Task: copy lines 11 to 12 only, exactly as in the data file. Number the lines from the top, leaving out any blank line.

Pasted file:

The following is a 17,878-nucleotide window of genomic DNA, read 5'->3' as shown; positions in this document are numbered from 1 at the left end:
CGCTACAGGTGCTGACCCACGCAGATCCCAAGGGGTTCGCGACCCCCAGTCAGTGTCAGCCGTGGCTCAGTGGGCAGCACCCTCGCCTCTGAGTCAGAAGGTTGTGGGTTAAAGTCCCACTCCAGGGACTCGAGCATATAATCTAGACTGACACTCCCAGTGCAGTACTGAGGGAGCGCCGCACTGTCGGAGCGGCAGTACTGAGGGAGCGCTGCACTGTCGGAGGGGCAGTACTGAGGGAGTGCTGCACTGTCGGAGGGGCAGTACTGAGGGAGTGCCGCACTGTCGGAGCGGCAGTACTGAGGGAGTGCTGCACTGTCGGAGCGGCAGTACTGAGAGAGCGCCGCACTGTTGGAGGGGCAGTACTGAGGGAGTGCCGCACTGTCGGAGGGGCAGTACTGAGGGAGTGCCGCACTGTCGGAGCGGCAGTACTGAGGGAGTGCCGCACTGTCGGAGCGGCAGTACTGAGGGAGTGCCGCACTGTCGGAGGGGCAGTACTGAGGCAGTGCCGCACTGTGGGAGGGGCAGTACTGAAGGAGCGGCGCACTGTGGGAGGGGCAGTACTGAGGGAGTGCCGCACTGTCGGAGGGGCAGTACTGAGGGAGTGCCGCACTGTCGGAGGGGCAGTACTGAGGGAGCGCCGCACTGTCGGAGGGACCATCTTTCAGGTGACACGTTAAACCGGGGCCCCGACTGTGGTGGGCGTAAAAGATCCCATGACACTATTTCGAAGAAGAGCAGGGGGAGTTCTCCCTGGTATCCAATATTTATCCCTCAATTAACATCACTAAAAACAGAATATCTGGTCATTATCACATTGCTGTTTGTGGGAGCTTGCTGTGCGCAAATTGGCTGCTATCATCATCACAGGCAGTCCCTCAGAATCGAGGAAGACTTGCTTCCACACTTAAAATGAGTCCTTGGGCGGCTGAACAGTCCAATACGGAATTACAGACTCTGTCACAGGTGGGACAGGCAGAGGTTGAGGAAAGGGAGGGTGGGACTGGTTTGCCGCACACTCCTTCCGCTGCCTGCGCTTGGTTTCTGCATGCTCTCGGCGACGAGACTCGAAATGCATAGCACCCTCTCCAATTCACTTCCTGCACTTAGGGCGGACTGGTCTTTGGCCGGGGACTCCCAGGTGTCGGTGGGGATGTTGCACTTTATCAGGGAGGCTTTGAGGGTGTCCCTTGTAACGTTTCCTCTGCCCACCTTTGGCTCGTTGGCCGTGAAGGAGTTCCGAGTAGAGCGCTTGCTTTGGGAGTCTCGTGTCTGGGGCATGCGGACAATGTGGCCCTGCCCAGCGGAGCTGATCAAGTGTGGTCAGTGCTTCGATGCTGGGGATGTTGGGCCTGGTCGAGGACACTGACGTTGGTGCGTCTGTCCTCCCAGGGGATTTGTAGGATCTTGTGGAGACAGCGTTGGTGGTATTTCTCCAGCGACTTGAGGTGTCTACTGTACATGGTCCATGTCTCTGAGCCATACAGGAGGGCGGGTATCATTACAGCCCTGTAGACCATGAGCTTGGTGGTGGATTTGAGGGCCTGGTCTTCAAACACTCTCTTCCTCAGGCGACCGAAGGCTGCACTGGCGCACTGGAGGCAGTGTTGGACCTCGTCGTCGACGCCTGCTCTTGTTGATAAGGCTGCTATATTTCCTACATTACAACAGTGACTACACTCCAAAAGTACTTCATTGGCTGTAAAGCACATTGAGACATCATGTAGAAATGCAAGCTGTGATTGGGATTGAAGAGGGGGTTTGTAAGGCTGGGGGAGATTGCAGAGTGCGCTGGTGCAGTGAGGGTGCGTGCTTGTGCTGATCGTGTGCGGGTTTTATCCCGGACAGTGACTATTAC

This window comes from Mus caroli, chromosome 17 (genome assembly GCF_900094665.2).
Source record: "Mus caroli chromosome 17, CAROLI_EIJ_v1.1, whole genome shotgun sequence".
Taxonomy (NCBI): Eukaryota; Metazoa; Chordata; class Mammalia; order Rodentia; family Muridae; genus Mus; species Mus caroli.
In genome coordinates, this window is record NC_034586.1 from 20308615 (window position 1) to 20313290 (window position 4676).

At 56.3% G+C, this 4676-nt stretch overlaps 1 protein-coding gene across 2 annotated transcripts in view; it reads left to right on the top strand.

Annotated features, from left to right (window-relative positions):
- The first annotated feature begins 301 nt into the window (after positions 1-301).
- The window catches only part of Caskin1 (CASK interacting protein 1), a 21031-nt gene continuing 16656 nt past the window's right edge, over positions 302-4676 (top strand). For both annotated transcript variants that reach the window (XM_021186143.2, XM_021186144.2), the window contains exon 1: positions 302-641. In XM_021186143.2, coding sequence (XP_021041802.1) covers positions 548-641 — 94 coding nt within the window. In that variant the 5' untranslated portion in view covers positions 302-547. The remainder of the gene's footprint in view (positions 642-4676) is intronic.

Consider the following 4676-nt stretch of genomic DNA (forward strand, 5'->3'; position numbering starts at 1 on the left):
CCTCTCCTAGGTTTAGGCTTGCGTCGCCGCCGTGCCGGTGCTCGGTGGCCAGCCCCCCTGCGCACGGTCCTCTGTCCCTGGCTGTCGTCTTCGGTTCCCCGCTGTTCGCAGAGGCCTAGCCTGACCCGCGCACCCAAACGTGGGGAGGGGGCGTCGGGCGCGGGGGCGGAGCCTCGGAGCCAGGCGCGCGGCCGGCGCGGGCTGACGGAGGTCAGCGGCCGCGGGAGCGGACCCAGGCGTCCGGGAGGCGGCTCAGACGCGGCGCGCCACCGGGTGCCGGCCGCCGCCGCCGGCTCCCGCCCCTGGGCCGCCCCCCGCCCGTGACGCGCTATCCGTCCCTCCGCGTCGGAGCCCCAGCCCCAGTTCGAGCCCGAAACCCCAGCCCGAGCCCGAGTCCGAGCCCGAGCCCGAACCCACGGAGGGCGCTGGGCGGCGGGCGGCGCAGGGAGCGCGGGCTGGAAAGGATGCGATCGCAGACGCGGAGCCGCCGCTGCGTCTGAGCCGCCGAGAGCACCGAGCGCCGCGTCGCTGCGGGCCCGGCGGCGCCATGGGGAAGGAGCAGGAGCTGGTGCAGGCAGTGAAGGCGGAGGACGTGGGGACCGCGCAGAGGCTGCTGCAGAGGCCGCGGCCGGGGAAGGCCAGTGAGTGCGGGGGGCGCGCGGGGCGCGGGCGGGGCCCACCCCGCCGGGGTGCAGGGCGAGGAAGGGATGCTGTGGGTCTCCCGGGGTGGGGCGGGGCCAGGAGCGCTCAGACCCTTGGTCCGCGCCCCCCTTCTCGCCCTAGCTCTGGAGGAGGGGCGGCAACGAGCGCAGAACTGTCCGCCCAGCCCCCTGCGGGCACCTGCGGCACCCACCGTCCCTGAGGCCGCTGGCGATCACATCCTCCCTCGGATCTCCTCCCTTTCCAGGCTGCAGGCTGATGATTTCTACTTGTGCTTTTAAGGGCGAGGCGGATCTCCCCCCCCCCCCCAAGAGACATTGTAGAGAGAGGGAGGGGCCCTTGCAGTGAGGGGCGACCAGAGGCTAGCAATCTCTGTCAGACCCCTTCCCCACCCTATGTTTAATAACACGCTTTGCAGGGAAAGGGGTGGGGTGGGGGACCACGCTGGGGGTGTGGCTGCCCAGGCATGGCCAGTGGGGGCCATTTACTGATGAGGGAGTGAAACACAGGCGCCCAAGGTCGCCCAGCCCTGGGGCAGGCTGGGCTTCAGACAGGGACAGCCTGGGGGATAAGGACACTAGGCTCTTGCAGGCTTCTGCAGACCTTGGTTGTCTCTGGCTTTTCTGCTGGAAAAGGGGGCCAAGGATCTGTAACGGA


Consider the following 4676-nt stretch of genomic DNA (forward strand, 5'->3'; position numbering starts at 1 on the left):
CCTCTCCTAGGTTTAGGCTTGCGTCGCCGCCGTGCCGGTGCTCGGTGGCCAGCCCCCCTGCGCACGGTCCTCTGTCCCTGGCTGTCGTCTTCGGTTCCCCGCTGTTCGCAGAGGCCTAGCCTGACCCGCGCACCCAAACGTGGGGAGGGGGCGTCGGGCGCGGGGGCGGAGCCTCGGAGCCAGGCGCGCGGCCGGCGCGGGCTGACGGAGGTCAGCGGCCGCGGGAGCGGACCCAGGCGTCCGGGAGGCGGCTCAGACGCGGCGCGCCACCGGGTGCCGGCCGCCGCCGCCGGCTCCCGCCCCTGGGCCGCCCCCCGCCCGTGACGCGCTATCCGTCCCTCCGCGTCGGAGCCCCAGCCCCAGTTCGAGCCCGAAACCCCAGCCCGAGCCCGAGTCCGAGCCCGAGCCCGAACCCACGGAGGGCGCTGGGCGGCGGGCGGCGCAGGGAGCGCGGGCTGGAAAGGATGCGATCGCAGACGCGGAGCCGCCGCTGCGTCTGAGCCGCCGAGAGCACCGAGCGCCGCGTCGCTGCGGGCCCGGCGGCGCCATGGGGAAGGAGCAGGAGCTGGTGCAGGCAGTGAAGGCGGAGGACGTGGGGACCGCGCAGAGGCTGCTGCAGAGGCCGCGGCCGGGGAAGGCCAGTGAGTGCGGGGGGCGCGCGGGGCGCGGGCGGGGCCCACCCCGCCGGGGTGCAGGGCGAGGAAGGGATGCTGTGGGTCTCCCGGGGTGGGGCGGGGCCAGGAGCGCTCAGACCCTTGGTCCGCGCCCCCCTTCTCGCCCTAGCTCTGGAGGAGGGGCGGCAACGAGCGCAGAACTGTCCGCCCAGCCCCCTGCGGGCACCTGCGGCACCCACCGTCCCTGAGGCCGCTGGCGATCACATCCTCCCTCGGATCTCCTCCCTTTCCAGGCTGCAGGCTGATGATTTCTACTTGTGCTTTTAAGGGCGAGGCGGATCTCCCCCCCCCCCCCAAGAGACATTGTAGAGAGAGGGAGGGGCCCTTGCAGTGAGGGGCGACCAGAGGCTAGCAATCTCTGTCAGACCCCTTCCCCACCCTATGTTTAATAACACGCTTTGCAGGGAAAGGGGTGGGGTGGGGGACCACGCTGGGGGTGTGGCTGCCCAGGCATGGCCAGTGGGGGCCATTTACTGATGAGGGAGTGAAACACAGGCGCCCAAGGTCGCCCAGCCCTGGGGCAGGCTGGGCTTCAGACAGGGACAGCCTGGGGGATAAGGACACTAGGCTCTTGCAGGCTTCTGCAGACCTTGGTTGTCTCTGGCTTTTCTGCTGGAAAAGGGGGCCAAGGATCTGTAACGGA